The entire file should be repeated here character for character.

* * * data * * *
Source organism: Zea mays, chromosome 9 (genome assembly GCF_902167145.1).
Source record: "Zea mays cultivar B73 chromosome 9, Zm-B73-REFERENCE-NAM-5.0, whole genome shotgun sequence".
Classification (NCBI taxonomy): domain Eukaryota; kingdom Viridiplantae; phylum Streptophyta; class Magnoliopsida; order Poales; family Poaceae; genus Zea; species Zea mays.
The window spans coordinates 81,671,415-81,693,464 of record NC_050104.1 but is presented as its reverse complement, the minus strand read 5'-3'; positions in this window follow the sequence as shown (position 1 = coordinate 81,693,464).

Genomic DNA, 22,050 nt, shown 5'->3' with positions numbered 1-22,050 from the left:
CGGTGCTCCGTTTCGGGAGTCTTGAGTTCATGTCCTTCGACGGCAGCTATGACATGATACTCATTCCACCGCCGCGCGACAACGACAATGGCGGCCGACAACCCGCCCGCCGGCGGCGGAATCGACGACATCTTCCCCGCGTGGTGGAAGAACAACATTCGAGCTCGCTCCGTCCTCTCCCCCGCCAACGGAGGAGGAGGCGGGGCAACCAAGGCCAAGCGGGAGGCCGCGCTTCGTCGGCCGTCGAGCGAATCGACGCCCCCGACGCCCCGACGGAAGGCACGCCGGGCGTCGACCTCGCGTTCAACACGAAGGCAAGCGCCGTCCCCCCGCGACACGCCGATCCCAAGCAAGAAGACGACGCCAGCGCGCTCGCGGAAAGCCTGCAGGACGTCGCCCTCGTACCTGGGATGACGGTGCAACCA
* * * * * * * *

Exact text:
Source organism: Zea mays, chromosome 9 (genome assembly GCF_902167145.1).
Source record: "Zea mays cultivar B73 chromosome 9, Zm-B73-REFERENCE-NAM-5.0, whole genome shotgun sequence".
Classification (NCBI taxonomy): domain Eukaryota; kingdom Viridiplantae; phylum Streptophyta; class Magnoliopsida; order Poales; family Poaceae; genus Zea; species Zea mays.
The window spans coordinates 81,671,415-81,693,464 of record NC_050104.1 but is presented as its reverse complement, the minus strand read 5'-3'; positions in this window follow the sequence as shown (position 1 = coordinate 81,693,464).

Genomic DNA, 22,050 nt, shown 5'->3' with positions numbered 1-22,050 from the left:
CGGTGCTCCGTTTCGGGAGTCTTGAGTTCATGTCCTTCGACGGCAGCTATGACATGATACTCATTCCACCGCCGCGCGACAACGACAATGGCGGCCGACAACCCGCCCGCCGGCGGCGGAATCGACGACATCTTCCCCGCGTGGTGGAAGAACAACATTCGAGCTCGCTCCGTCCTCTCCCCCGCCAACGGAGGAGGAGGCGGGGCAACCAAGGCCAAGCGGGAGGCCGCGCTTCGTCGGCCGTCGAGCGAATCGACGCCCCCGACGCCCCGACGGAAGGCACGCCGGGCGTCGACCTCGCGTTCAACACGAAGGCAAGCGCCGTCCCCCCGCGACACGCCGATCCCAAGCAAGAAGACGACGCCAGCGCGCTCGCGGAAAGCCTGCAGGACGTCGCCCTCGTACCTGGGATGACGGTGCAACCA